Nasa declares planet hunter Kepler Space Telescope dead

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This enabled an extended mission for the spacecraft, dubbed K2, which lasted as long as the first mission and bumped Kepler's count of surveyed stars up to more than 500,000. "Some of those, in fact, might be actual water worlds. Imagine what life might be like on such planets".

"That's the path Kepler has put us on", said Paul Hertz, astrophysics division director at NASA Headquarters in Washington.

"Now that we know planets are everywhere, Kepler has set us on a new course that's full of promise for future generations to explore our galaxy", said Borucki.

Project scientist Jessie Dotson, who works at NASA's Ames Research Centre in California, told "Kepler has taught us that planets are ubiquitous and incredibly diverse". Among these worlds are rocky, Earth-sized planets, some of which orbit within their stars' habitable zones, where liquid water could pool on the surface.

The camera at the heart of the Kepler space telescope.

Of that total, the science team picked some 300,000 that were the right age, composition and brightness to host Earth-like planets.

This artist's concept obtained October 30, 2018, courtesy of NASA/Ames/JPL-Caltech/T. Pyle shows Kepler-186f, the first Earth-size planet in the habitable zone.

The spacecraft's camera was not created to take pictures like other space telescopes. Researchers used these observations to then search for periodic dimming events around each star, which indicates an exoplanet has passed in front of the star.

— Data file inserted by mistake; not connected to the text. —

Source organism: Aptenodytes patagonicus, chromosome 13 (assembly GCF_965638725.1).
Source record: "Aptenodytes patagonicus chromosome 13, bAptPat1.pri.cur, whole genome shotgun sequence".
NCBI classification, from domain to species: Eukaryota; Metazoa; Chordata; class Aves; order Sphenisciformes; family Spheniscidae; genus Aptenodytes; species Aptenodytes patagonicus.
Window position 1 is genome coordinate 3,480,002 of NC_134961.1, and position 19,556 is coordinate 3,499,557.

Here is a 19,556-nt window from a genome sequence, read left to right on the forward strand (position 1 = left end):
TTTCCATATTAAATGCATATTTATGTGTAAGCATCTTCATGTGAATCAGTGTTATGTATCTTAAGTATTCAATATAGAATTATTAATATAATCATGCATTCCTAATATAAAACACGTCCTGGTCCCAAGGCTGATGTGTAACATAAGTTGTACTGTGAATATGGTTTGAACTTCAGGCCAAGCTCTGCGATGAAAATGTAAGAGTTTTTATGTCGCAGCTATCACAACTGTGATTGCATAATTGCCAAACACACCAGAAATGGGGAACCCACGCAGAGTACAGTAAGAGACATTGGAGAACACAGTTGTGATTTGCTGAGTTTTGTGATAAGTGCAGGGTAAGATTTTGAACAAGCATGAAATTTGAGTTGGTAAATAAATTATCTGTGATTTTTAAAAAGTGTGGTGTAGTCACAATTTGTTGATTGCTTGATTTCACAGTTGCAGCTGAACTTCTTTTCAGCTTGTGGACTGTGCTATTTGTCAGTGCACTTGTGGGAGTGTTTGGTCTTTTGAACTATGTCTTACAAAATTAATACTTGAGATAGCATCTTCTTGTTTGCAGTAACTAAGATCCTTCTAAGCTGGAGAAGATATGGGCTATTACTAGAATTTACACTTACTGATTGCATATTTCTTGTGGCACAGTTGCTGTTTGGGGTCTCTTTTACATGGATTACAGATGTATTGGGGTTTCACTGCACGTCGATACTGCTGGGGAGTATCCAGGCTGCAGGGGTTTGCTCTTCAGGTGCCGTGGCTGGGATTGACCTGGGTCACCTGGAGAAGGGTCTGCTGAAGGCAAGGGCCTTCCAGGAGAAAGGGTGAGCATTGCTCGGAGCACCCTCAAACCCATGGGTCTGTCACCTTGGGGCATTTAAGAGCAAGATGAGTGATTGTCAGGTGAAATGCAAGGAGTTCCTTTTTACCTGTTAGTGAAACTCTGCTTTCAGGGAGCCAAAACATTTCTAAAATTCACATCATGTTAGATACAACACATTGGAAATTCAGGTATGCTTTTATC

"It was like trying to detect a flea crawling across a auto headlight when the vehicle was 100 miles away", said Borucki said. Those systems range from Kepler-233, whose parent star may be merely 5 million to 10 million years old, to Kepler-444, whose planets may be more than twice Earth's 4.5 billion-year age.

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The washing machine-sized telescope will scan nearly the entire sky for two years in the search for more worlds circling stars beyond our solar system that could harbor life.

To make such discoveries, Kepler relied on three spinning "reaction wheels", with a fourth available as a spare, to keep the spacecraft rock-steady during its science observations. After the failure of a second gyroscope that kept the spacecraft steady in 2013, clever engineers found a way to use solar pressure to keep the spacecraft temporarily pointed in a desired direction. It was announced in 2012 that the mission would be extended through 2016, the agency provided roughly $20 million per year for its operation. The sequence of commands for doing so has been transmitted to the spacecraft, awaiting a final command from the ground to run them.

"In the end, we didn't have a drop of fuel left for anything else", said Charlie Sobeck, project system engineer.

Earlier this year, it became clear that the Kepler Space Telescope was running low on fuel - NASA has since been planning a replacement to take over the iconic satellite's ongoing search for exoplanets.

Goodbye, Kepler. And though you may be drifting in the dark tens of millions of miles away from your homeworld, you showed that the cosmos may not be so lonely, and your contributions will not be forgotten.

NASA's Ames Research Center manages the Kepler and K2 missions for NASA's Science Mission Directorate. "It always did everything we asked of it, and sometimes more".

The most common size of planet Kepler found doesn't exist in our solar system, however.

Borucki said his favorite exoplanet spotted by the telescope was Kepler 22B, located more than 600 light years from Earth.

A successor to Kepler launched in April, NASA's Tess spacecraft, has its sights on stars closer to home.